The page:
The answer is simple: intercession. They hear prayers. They answer prayers, sometimes in miraculous ways. But that all starts with one action: members of the Church here on earth begin to pray to them. If we couldn’t pray to our loved ones until they were canonized, we wouldn’t have many canonized saints. There would be no miracles. There would be no intercession. The process of canonization begins with a person’s actions on earth, but it also concerns their continued actions from heaven. Intercessory prayer, and the miracles that are occasionally associated with such a thing, are proof that our loved ones can hear our prayers from heaven. They can hear our prayers and respond to them. They can watch over us. They can do all that, and they do not need to be angels or canonized saints.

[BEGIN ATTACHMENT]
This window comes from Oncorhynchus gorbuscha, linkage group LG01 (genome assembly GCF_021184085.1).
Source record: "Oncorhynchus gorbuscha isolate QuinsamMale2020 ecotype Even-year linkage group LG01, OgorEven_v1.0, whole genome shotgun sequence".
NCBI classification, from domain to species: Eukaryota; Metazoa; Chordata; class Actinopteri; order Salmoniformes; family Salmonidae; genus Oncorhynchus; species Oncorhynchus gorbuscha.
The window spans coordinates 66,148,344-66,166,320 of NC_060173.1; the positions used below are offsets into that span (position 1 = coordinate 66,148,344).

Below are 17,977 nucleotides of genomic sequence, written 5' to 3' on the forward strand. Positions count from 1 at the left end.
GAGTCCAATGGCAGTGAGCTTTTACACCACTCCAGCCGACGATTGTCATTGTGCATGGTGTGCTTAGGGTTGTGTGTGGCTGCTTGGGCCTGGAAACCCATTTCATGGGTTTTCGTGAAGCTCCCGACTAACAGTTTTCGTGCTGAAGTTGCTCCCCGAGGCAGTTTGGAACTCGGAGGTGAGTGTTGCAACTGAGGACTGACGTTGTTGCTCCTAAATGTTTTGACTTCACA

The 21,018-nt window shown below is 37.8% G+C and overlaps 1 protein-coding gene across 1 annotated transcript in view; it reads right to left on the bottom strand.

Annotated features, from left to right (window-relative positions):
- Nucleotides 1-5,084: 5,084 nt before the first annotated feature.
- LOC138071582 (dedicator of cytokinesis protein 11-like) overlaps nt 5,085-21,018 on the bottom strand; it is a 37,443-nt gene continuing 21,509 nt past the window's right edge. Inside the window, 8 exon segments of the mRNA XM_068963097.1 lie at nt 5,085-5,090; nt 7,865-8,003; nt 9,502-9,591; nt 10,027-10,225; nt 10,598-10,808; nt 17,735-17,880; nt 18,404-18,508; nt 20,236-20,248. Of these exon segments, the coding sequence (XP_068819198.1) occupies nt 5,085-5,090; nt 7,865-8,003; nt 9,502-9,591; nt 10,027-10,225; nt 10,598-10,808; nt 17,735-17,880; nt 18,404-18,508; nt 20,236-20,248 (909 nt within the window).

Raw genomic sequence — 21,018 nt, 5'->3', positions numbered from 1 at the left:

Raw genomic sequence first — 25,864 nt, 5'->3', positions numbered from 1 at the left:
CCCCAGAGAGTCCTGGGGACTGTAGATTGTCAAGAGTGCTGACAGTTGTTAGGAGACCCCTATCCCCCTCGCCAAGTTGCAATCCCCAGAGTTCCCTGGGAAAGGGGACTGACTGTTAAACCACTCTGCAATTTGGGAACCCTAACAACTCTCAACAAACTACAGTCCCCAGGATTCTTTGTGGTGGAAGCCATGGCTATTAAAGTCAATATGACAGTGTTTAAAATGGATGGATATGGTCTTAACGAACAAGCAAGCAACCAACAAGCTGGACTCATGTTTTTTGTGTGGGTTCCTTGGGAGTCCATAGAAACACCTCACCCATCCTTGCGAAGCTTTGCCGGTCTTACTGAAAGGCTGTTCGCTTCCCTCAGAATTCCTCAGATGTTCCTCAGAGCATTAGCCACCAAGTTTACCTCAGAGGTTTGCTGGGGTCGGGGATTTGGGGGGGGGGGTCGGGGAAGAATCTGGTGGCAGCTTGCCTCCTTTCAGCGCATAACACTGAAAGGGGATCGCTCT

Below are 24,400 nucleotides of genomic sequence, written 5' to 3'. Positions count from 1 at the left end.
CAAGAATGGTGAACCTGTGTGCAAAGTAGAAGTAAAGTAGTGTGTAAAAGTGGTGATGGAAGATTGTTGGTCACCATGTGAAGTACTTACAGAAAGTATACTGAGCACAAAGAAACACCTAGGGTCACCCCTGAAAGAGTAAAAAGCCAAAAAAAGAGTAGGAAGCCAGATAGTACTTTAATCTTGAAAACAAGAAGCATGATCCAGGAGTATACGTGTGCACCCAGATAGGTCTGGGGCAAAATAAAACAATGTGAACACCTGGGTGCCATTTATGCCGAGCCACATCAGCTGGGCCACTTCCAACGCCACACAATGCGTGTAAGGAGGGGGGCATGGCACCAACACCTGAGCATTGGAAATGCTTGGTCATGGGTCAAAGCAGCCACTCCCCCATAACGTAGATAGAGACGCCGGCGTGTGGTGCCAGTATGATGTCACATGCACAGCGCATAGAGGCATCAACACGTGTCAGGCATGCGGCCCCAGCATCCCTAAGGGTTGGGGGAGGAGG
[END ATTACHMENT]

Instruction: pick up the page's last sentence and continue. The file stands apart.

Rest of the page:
I have often been told to err on the side of caution, meaning we should pray that our loved ones’ time in purgatory comes to an end, rather than assuming they are in heaven. Our prayers have the power to shorten a person’s time in purgatory, but we must pray for them. If we assume they are in heaven, when they are not, we do not help them. In my twenty-nine years on earth, I have known a handful of people who I believe are in heaven without a doubt, who I believe did little to no time in purgatory. I believe those people are in heaven, and in times of need, I pray to them. In times of calm, I talk to them. I believe that they are watching over me, that they can hear me. They do not need to be angels. They are as human as they were the last time I saw them here on earth. They are just closer to God now. They are in heaven now. They are saints now. They do not need to be angels; they are already saints.
Mary Help of Christians, pray for us!